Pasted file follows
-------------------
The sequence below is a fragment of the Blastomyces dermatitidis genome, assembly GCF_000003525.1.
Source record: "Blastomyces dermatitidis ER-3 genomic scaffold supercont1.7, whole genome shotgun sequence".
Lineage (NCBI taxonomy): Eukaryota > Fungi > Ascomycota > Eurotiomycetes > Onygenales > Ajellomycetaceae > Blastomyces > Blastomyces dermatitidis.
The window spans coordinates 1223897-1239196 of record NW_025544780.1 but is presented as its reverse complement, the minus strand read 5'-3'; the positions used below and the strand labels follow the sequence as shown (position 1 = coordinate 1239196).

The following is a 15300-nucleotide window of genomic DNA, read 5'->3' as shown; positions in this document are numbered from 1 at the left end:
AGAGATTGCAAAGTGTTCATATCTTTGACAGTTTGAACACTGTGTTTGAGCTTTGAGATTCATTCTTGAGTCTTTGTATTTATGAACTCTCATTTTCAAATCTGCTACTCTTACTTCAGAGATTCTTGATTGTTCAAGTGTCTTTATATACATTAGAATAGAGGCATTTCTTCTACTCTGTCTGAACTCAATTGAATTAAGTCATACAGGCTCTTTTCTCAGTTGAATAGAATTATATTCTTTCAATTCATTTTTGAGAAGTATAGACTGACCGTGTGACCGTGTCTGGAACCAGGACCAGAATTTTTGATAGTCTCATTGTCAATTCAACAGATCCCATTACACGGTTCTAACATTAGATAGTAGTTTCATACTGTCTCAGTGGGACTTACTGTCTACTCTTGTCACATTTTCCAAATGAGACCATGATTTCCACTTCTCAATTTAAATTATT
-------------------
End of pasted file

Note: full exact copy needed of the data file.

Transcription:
The sequence below is a fragment of the Blastomyces dermatitidis genome, assembly GCF_000003525.1.
Source record: "Blastomyces dermatitidis ER-3 genomic scaffold supercont1.7, whole genome shotgun sequence".
Lineage (NCBI taxonomy): Eukaryota > Fungi > Ascomycota > Eurotiomycetes > Onygenales > Ajellomycetaceae > Blastomyces > Blastomyces dermatitidis.
The window spans coordinates 1223897-1239196 of record NW_025544780.1 but is presented as its reverse complement, the minus strand read 5'-3'; the positions used below and the strand labels follow the sequence as shown (position 1 = coordinate 1239196).

The following is a 15300-nucleotide window of genomic DNA, read 5'->3' as shown; positions in this document are numbered from 1 at the left end:
AGAGATTGCAAAGTGTTCATATCTTTGACAGTTTGAACACTGTGTTTGAGCTTTGAGATTCATTCTTGAGTCTTTGTATTTATGAACTCTCATTTTCAAATCTGCTACTCTTACTTCAGAGATTCTTGATTGTTCAAGTGTCTTTATATACATTAGAATAGAGGCATTTCTTCTACTCTGTCTGAACTCAATTGAATTAAGTCATACAGGCTCTTTTCTCAGTTGAATAGAATTATATTCTTTCAATTCATTTTTGAGAAGTATAGACTGACCGTGTGACCGTGTCTGGAACCAGGACCAGAATTTTTGATAGTCTCATTGTCAATTCAACAGATCCCATTACACGGTTCTAACATTAGATAGTAGTTTCATACTGTCTCAGTGGGACTTACTGTCTACTCTTGTCACATTTTCCAAATGAGACCATGATTTCCACTTCTCAATTTAAATTATT